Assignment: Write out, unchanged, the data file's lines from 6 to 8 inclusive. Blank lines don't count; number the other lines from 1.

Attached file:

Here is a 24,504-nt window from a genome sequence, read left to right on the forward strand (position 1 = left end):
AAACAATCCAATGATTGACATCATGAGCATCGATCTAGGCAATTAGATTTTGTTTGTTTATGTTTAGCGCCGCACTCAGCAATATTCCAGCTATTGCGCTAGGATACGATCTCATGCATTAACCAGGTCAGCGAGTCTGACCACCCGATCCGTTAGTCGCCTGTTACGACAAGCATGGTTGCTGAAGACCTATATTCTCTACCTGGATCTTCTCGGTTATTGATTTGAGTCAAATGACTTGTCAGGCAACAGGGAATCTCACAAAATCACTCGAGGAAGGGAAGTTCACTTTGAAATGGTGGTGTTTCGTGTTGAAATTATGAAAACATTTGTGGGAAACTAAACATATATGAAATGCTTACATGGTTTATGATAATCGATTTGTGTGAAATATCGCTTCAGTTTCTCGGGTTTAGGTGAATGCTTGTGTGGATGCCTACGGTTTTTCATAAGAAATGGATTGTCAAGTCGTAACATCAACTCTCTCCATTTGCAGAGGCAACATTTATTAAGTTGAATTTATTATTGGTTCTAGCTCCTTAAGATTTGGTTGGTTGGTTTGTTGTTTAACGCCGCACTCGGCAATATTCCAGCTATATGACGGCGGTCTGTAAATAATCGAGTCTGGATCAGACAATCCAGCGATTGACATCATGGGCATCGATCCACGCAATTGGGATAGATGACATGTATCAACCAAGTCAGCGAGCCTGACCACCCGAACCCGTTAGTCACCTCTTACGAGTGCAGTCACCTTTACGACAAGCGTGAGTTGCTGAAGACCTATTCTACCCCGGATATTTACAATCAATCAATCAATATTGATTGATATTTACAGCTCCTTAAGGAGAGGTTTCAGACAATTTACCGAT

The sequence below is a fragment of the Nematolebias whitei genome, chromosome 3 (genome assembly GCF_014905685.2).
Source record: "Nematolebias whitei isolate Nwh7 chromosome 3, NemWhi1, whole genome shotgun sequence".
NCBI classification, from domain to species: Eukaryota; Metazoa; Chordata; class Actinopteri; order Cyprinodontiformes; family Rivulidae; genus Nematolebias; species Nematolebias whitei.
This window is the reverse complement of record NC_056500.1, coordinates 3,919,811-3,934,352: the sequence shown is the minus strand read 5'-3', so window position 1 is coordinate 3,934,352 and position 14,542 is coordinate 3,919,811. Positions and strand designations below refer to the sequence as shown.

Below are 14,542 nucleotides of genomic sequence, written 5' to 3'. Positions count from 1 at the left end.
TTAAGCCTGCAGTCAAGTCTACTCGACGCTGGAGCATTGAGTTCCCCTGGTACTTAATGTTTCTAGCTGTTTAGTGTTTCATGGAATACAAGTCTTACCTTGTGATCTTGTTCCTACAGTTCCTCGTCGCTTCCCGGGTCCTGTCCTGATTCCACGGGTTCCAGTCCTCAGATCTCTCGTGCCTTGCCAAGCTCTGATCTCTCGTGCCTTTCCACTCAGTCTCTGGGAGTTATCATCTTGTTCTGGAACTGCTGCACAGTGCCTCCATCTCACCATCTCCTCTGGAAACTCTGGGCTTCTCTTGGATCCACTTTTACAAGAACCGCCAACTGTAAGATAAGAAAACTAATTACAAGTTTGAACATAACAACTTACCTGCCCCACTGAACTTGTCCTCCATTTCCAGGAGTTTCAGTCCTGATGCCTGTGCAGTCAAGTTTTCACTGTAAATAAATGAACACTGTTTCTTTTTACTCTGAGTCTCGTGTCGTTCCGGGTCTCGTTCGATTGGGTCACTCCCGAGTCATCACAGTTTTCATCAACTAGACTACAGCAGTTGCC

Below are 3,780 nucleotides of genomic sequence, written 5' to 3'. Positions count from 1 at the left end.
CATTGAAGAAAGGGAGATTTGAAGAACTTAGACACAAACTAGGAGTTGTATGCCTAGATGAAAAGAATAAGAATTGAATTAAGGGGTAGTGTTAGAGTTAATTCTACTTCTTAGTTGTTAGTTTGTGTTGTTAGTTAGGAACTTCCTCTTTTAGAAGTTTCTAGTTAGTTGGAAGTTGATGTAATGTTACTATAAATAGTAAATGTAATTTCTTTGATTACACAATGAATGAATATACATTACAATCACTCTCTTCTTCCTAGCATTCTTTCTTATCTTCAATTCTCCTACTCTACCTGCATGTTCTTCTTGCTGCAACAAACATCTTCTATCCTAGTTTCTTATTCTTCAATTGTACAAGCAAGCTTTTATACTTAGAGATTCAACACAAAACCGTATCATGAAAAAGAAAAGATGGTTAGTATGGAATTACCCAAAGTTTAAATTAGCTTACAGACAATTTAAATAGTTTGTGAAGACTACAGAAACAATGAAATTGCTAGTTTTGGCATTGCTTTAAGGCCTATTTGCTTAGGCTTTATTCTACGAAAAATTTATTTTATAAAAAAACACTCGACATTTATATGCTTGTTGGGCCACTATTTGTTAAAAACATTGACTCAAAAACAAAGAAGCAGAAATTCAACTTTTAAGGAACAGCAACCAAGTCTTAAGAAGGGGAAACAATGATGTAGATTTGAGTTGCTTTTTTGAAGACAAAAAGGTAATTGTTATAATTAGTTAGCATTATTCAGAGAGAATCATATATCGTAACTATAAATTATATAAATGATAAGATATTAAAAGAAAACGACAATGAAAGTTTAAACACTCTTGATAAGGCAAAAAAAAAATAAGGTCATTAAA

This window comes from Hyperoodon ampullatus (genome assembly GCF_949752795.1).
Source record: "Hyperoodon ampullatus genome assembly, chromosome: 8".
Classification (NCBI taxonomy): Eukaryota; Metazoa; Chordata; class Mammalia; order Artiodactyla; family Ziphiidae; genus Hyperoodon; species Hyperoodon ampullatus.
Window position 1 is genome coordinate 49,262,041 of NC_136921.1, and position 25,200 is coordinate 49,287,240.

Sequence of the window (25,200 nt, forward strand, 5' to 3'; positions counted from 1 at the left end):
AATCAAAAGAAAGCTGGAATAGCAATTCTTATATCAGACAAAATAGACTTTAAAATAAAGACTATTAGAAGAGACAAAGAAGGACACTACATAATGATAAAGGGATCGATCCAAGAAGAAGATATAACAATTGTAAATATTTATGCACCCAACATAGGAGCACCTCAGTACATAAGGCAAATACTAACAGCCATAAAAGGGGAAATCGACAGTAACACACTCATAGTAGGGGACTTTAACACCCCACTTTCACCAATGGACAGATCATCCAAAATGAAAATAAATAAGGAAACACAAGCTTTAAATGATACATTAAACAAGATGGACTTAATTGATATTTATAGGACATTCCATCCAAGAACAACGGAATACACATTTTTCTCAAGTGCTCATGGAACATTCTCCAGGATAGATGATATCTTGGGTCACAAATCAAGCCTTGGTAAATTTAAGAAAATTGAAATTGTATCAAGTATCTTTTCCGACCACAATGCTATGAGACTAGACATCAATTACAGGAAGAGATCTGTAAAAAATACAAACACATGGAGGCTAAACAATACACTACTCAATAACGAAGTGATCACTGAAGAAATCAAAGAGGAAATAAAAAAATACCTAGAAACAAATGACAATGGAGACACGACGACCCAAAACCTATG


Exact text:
This window is the reverse complement of record NC_056500.1, coordinates 3,919,811-3,934,352: the sequence shown is the minus strand read 5'-3', so window position 1 is coordinate 3,934,352 and position 14,542 is coordinate 3,919,811. Positions and strand designations below refer to the sequence as shown.

Below are 14,542 nucleotides of genomic sequence, written 5' to 3'. Positions count from 1 at the left end.
TTAAGCCTGCAGTCAAGTCTACTCGACGCTGGAGCATTGAGTTCCCCTGGTACTTAATGTTTCTAGCTGTTTAGTGTTTCATGGAATACAAGTCTTACCTTGTGATCTTGTTCCTACAGTTCCTCGTCGCTTCCCGGGTCCTGTCCTGATTCCACGGGTTCCAGTCCTCAGATCTCTCGTGCCTTGCCAAGCTCTGATCTCTCGTGCCTTTCCACTCAGTCTCTGGGAGTTATCATCTTGTTCTGGAACTGCTGCACAGTGCCTCCATCTCACCATCTCCTCTGGAAACTCTGGGCTTCTCTTGGATCCACTTTTACAAGAACCGCCAACTGTAAGATAAGAAAACTAATTACAAGTTTGAACATAACAACTTACCTGCCCCACTGAACTTGTCCTCCATTTCCAGGAGTTTCAGTCCTGATGCCTGTGCAGTCAAGTTTTCACTGTAAATAAATGAACACTGTTTCTTTTTACTCTGAGTCTCGTGTCGTTCCGGGTCTCGTTCGATTGGGTCACTCCCGAGTCATCACAGTTTTCATCAACTAGACTACAGCAGTTGCC